Jennifer A. Gundlach received her B.A. degree in history from Kenyon College and her J.D. from American University's Washington College of Law. After law school, Professor Gundlach worked as an associate in a commercial litigation boutique. She later transitioned to plaintiffs' class action litigation at Cohen, Milstein, Hausfeld & Toll in Washington, D.C., where she participated in civil rights class action litigation and worked on the team representing the respondents before the Supreme Court in Carmichael v. Kumho Tire Co., a landmark case involving the admissibility of non-scientific expert testimony. She later worked as a Policy Analyst at People For the American Way, where she monitored, researched, and reported on litigation, legislation, and community activities involving First Amendment rights to religious liberty and the separation of church and state in public school education.
Professor Gundlach began her teaching career at American University's Washington College of Law in 2000, first as an adjunct professor in the Legal Methods first-year curriculum and then as a Practitioner-In-Residence in the Civil Practice Clinic. From 2002-2007, she was an Associate Clinical Professor of Law at Suffolk University Law School in Boston, MA. In addition to teaching Professional Responsibility, Professor Gundlach created and developed the Disability Advocacy Clinic, a program in which she supervised law students' representation of indigent clients with disabilities in administrative, state, and federal court proceedings.
Professor Gundlach's scholarship and presentations have drawn on recent developments in social science and educational theory to inform and improve law school teaching and curriculum reform. In addition, she has presented at workshops and conferences on issues involving law and technology, clinical legal education, pro bono legal services, professional responsibility, legal ethics, and disability law.
She serves on the Executive Board of the American Association of Law Schools' Section for the Empirical Study of Legal Education and the Legal Profession and was the former Chair of the Section on Mental Disability and the Law. She is also active in the Section on Clinical Legal Education and in the Teaching Methods Section. She regularly serves on behalf of the American Bar Association on law school accreditation site teams. She has been active in local bar associations and is a past chair of the Boston Bar Association Ethics Committee. She currently serves on the board of The Kenyon Review and on the Advisory Committee for the Hofstra Law Center for Children, Families and the Law.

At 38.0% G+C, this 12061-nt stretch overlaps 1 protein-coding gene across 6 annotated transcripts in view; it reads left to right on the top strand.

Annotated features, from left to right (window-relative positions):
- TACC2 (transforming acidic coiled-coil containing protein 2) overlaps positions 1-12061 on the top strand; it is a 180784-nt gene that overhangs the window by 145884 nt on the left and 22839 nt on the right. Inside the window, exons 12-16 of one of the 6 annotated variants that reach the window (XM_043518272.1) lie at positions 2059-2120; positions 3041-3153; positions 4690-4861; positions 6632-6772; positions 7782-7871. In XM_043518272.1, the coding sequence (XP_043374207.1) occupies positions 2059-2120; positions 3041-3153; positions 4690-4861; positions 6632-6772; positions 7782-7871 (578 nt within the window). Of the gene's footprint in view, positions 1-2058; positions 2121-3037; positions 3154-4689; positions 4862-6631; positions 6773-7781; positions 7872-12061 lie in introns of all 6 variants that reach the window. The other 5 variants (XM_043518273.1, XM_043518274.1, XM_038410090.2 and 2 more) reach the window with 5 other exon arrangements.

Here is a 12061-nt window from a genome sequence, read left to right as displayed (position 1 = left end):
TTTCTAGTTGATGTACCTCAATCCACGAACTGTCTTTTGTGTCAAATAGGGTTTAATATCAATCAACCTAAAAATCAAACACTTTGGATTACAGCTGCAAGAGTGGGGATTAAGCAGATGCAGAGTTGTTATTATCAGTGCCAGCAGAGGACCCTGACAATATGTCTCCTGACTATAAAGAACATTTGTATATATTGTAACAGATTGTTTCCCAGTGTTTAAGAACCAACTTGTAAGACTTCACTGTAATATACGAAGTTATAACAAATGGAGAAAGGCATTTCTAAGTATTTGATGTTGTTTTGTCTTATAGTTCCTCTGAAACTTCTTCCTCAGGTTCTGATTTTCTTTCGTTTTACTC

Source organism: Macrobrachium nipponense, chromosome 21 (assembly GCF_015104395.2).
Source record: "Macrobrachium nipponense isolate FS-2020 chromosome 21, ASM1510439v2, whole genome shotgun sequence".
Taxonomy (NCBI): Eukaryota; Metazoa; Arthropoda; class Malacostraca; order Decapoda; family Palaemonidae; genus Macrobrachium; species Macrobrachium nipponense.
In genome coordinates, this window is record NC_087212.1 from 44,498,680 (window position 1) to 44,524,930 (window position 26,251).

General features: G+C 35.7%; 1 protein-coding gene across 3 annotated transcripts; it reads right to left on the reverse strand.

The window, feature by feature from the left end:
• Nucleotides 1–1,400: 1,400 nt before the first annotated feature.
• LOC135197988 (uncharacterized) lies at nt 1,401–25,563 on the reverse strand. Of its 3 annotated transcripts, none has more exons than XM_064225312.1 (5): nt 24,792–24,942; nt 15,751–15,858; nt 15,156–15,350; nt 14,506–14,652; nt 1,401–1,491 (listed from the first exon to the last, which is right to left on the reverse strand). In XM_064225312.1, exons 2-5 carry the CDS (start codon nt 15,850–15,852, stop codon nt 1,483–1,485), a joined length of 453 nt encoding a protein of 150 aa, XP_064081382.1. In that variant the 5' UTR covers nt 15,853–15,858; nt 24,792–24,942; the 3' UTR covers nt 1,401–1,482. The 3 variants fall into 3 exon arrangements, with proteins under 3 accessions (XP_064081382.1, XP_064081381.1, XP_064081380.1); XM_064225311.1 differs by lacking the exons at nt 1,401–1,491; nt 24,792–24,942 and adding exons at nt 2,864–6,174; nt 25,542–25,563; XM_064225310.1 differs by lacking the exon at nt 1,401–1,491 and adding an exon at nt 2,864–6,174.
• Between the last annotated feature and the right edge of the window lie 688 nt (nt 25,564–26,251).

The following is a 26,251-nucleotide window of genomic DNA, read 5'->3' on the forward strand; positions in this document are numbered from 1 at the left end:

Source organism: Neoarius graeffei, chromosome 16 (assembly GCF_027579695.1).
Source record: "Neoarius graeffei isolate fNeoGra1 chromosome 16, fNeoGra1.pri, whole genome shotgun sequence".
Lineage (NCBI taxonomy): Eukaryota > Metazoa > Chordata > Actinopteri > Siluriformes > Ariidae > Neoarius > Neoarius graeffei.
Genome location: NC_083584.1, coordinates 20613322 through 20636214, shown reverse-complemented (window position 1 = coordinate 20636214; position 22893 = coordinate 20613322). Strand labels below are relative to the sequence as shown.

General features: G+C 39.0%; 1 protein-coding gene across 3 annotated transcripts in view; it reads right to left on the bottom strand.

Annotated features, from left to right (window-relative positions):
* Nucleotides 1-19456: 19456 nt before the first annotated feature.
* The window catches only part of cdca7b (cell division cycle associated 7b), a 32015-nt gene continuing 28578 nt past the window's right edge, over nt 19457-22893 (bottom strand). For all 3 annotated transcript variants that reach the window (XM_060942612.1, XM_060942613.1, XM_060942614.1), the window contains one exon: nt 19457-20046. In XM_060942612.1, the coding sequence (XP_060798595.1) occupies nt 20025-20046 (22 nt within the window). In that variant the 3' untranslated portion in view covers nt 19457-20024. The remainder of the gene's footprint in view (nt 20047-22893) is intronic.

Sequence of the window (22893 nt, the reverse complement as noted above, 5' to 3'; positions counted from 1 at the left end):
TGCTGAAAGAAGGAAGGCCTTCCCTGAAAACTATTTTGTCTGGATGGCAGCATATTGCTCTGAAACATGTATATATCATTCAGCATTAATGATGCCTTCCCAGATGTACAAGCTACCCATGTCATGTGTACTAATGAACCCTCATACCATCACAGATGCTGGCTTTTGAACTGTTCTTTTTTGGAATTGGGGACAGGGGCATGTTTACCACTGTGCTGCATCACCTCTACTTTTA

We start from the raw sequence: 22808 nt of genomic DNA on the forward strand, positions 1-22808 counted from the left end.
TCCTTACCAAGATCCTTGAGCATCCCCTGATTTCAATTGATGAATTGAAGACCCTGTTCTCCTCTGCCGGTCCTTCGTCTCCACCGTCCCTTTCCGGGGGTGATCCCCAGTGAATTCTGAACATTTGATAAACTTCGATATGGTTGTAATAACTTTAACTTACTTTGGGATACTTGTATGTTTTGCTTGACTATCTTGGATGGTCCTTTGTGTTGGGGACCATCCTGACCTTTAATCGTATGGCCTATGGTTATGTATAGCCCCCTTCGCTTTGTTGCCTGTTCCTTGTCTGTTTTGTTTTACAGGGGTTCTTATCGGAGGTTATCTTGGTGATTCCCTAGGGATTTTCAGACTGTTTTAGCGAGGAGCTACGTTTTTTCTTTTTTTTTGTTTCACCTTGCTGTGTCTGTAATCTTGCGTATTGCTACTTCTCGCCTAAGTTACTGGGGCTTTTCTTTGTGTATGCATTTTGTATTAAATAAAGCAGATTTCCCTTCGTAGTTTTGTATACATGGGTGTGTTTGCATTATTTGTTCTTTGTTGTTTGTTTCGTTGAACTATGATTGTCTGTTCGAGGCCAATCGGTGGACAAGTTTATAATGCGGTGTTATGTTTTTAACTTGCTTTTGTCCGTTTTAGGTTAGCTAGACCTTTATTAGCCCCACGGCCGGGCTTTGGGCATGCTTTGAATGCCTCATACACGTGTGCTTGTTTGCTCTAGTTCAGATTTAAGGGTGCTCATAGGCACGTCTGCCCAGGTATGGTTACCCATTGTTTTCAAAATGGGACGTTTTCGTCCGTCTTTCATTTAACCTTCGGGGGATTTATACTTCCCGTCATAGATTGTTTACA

Learning Intentionally and the Metacognitive Task, lead article for symposium, The Pedagogy of Procedure: Using Civil Procedure to Showcase Innovative Teaching Methods 65 Journal of Legal Education 710 (Summer 2016) (co-authored with Patti Alleva)
Rebalancing the Curriculum to Give Students a Competitive Advantage, New York Law Journal (August 17, 2015) (co-authored with Kevin McElroy)
Companion Materials for Civil Procedure (Wolters-Kluwer 2016) (web-based case file materials) (co-authored with Eric M. Freedman, Kevin McElroy and Andrew Schepard)
Bridging the Gap: How Introducing Ethical Skills Exercises Will Enrich Learning in First Year Courses, 5 Drexel Law Review165 (Fall 2012) (co-authored with Miriam Albert)
This Is A Courtroom, Not A Classroom?: So What Is The Role Of The Clinical Supervisor?, 13 Clinical Law Review 279 (Fall 2006)
The Impact of Kumho Tire on the Admissibility of Economic Experts in Antitrust Litigation, ABA Section of Litigation Antitrust Litigation Newsletter (Spring 2000) (co-authored with Ann C. Yahner)
Courting Disaster: How a Scalia-Thomas Supreme Court Would Endanger Our Rights and Freedoms (published by People for the American Way, Spring 2000) (contributor)
Should We Extend Daubert to Mere Experts? 21 National Law Journal 6 (Dec. 14, 1998) (co-authored with Joseph M. Sellers)